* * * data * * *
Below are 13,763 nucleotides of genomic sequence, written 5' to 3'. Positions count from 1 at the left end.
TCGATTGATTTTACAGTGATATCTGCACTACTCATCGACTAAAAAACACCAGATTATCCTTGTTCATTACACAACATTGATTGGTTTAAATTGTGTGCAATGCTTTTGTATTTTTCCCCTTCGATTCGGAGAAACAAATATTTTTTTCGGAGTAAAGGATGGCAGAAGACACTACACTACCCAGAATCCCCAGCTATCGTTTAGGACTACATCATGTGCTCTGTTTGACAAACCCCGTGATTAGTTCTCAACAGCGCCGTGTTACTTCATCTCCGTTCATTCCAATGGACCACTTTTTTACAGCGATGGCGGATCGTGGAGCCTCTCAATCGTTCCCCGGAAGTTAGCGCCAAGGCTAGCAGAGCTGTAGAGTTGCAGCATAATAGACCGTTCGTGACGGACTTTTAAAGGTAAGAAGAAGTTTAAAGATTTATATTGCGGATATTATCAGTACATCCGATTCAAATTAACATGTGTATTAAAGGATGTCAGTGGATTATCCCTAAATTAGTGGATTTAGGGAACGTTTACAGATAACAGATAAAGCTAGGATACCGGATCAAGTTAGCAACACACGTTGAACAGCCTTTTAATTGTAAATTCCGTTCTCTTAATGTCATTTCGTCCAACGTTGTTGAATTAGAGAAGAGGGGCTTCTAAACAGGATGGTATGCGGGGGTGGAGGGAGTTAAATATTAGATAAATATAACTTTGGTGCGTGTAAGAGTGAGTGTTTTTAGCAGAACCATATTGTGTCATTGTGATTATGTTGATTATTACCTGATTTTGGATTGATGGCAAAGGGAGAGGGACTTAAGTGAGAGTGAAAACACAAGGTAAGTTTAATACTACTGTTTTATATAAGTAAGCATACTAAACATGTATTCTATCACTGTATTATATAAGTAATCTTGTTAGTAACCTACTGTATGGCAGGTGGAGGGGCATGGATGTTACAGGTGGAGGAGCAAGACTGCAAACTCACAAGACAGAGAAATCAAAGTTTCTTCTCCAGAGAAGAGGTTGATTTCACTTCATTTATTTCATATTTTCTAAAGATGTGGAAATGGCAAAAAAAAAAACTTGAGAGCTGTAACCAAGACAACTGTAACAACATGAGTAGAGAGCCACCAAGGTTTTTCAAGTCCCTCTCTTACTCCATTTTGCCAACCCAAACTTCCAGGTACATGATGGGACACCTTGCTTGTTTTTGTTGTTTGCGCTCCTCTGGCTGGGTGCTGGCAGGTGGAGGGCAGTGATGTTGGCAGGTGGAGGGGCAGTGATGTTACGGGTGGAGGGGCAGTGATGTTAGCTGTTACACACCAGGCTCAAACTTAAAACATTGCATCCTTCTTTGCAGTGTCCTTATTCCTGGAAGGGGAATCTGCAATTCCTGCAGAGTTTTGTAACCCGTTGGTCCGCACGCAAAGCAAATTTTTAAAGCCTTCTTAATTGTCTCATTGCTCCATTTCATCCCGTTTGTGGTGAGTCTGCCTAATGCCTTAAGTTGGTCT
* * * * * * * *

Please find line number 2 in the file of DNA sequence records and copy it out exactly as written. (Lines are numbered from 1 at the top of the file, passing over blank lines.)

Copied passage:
TCGATTGATTTTACAGTGATATCTGCACTACTCATCGACTAAAAAACACCAGATTATCCTTGTTCATTACACAACATTGATTGGTTTAAATTGTGTGCAATGCTTTTGTATTTTTCCCCTTCGATTCGGAGAAACAAATATTTTTTTCGGAGTAAAGGATGGCAGAAGACACTACACTACCCAGAATCCCCAGCTATCGTTTAGGACTACATCATGTGCTCTGTTTGACAAACCCCGTGATTAGTTCTCAACAGCGCCGTGTTACTTCATCTCCGTTCATTCCAATGGACCACTTTTTTACAGCGATGGCGGATCGTGGAGCCTCTCAATCGTTCCCCGGAAGTTAGCGCCAAGGCTAGCAGAGCTGTAGAGTTGCAGCATAATAGACCGTTCGTGACGGACTTTTAAAGGTAAGAAGAAGTTTAAAGATTTATATTGCGGATATTATCAGTACATCCGATTCAAATTAACATGTGTATTAAAGGATGTCAGTGGATTATCCCTAAATTAGTGGATTTAGGGAACGTTTACAGATAACAGATAAAGCTAGGATACCGGATCAAGTTAGCAACACACGTTGAACAGCCTTTTAATTGTAAATTCCGTTCTCTTAATGTCATTTCGTCCAACGTTGTTGAATTAGAGAAGAGGGGCTTCTAAACAGGATGGTATGCGGGGGTGGAGGGAGTTAAATATTAGATAAATATAACTTTGGTGCGTGTAAGAGTGAGTGTTTTTAGCAGAACCATATTGTGTCATTGTGATTATGTTGATTATTACCTGATTTTGGATTGATGGCAAAGGGAGAGGGACTTAAGTGAGAGTGAAAACACAAGGTAAGTTTAATACTACTGTTTTATATAAGTAAGCATACTAAACATGTATTCTATCACTGTATTATATAAGTAATCTTGTTAGTAACCTACTGTATGGCAGGTGGAGGGGCATGGATGTTACAGGTGGAGGAGCAAGACTGCAAACTCACAAGACAGAGAAATCAAAGTTTCTTCTCCAGAGAAGAGGTTGATTTCACTTCATTTATTTCATATTTTCTAAAGATGTGGAAATGGCAAAAAAAAAAACTTGAGAGCTGTAACCAAGACAACTGTAACAACATGAGTAGAGAGCCACCAAGGTTTTTCAAGTCCCTCTCTTACTCCATTTTGCCAACCCAAACTTCCAGGTACATGATGGGACACCTTGCTTGTTTTTGTTGTTTGCGCTCCTCTGGCTGGGTGCTGGCAGGTGGAGGGCAGTGATGTTGGCAGGTGGAGGGGCAGTGATGTTACGGGTGGAGGGGCAGTGATGTTAGCTGTTACACACCAGGCTCAAACTTAAAACATTGCATCCTTCTTTGCAGTGTCCTTATTCCTGGAAGGGGAATCTGCAATTCCTGCAGAGTTTTGTAACCCGTTGGTCCGCACGCAAAGCAAATTTTTAAAGCCTTCTTAATTGTCTCATTGCTCCATTTCATCCCGTTTGTGGTGAGTCTGCCTAATGCCTTAAGTTGGTCT